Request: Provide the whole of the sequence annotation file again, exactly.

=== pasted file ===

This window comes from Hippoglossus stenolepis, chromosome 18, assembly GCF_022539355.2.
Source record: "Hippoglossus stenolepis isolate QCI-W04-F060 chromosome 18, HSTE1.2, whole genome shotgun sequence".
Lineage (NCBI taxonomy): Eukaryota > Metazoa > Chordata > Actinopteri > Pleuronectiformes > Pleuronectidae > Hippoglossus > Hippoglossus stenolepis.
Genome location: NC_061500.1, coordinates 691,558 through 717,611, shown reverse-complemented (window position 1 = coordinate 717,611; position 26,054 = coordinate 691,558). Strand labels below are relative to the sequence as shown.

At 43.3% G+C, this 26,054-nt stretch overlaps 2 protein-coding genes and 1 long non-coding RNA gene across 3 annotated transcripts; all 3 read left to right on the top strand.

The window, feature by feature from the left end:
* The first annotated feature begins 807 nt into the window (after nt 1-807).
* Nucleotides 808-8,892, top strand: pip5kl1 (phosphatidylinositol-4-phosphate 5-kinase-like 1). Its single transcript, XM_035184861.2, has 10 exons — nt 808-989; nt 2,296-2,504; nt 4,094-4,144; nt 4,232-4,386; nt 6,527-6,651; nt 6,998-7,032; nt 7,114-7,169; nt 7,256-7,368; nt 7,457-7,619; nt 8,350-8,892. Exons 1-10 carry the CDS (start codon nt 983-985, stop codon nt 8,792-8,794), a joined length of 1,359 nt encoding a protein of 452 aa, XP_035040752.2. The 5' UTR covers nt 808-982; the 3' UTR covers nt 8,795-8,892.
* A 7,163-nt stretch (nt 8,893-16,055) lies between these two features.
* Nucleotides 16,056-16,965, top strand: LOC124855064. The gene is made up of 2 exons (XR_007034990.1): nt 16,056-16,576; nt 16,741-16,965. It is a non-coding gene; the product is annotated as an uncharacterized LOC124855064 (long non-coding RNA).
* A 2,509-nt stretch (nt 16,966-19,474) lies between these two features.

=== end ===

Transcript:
This window comes from Hippoglossus stenolepis, chromosome 18, assembly GCF_022539355.2.
Source record: "Hippoglossus stenolepis isolate QCI-W04-F060 chromosome 18, HSTE1.2, whole genome shotgun sequence".
Lineage (NCBI taxonomy): Eukaryota > Metazoa > Chordata > Actinopteri > Pleuronectiformes > Pleuronectidae > Hippoglossus > Hippoglossus stenolepis.
Genome location: NC_061500.1, coordinates 691,558 through 717,611, shown reverse-complemented (window position 1 = coordinate 717,611; position 26,054 = coordinate 691,558). Strand labels below are relative to the sequence as shown.

At 43.3% G+C, this 26,054-nt stretch overlaps 2 protein-coding genes and 1 long non-coding RNA gene across 3 annotated transcripts; all 3 read left to right on the top strand.

The window, feature by feature from the left end:
* The first annotated feature begins 807 nt into the window (after nt 1-807).
* Nucleotides 808-8,892, top strand: pip5kl1 (phosphatidylinositol-4-phosphate 5-kinase-like 1). Its single transcript, XM_035184861.2, has 10 exons — nt 808-989; nt 2,296-2,504; nt 4,094-4,144; nt 4,232-4,386; nt 6,527-6,651; nt 6,998-7,032; nt 7,114-7,169; nt 7,256-7,368; nt 7,457-7,619; nt 8,350-8,892. Exons 1-10 carry the CDS (start codon nt 983-985, stop codon nt 8,792-8,794), a joined length of 1,359 nt encoding a protein of 452 aa, XP_035040752.2. The 5' UTR covers nt 808-982; the 3' UTR covers nt 8,795-8,892.
* A 7,163-nt stretch (nt 8,893-16,055) lies between these two features.
* Nucleotides 16,056-16,965, top strand: LOC124855064. The gene is made up of 2 exons (XR_007034990.1): nt 16,056-16,576; nt 16,741-16,965. It is a non-coding gene; the product is annotated as an uncharacterized LOC124855064 (long non-coding RNA).
* A 2,509-nt stretch (nt 16,966-19,474) lies between these two features.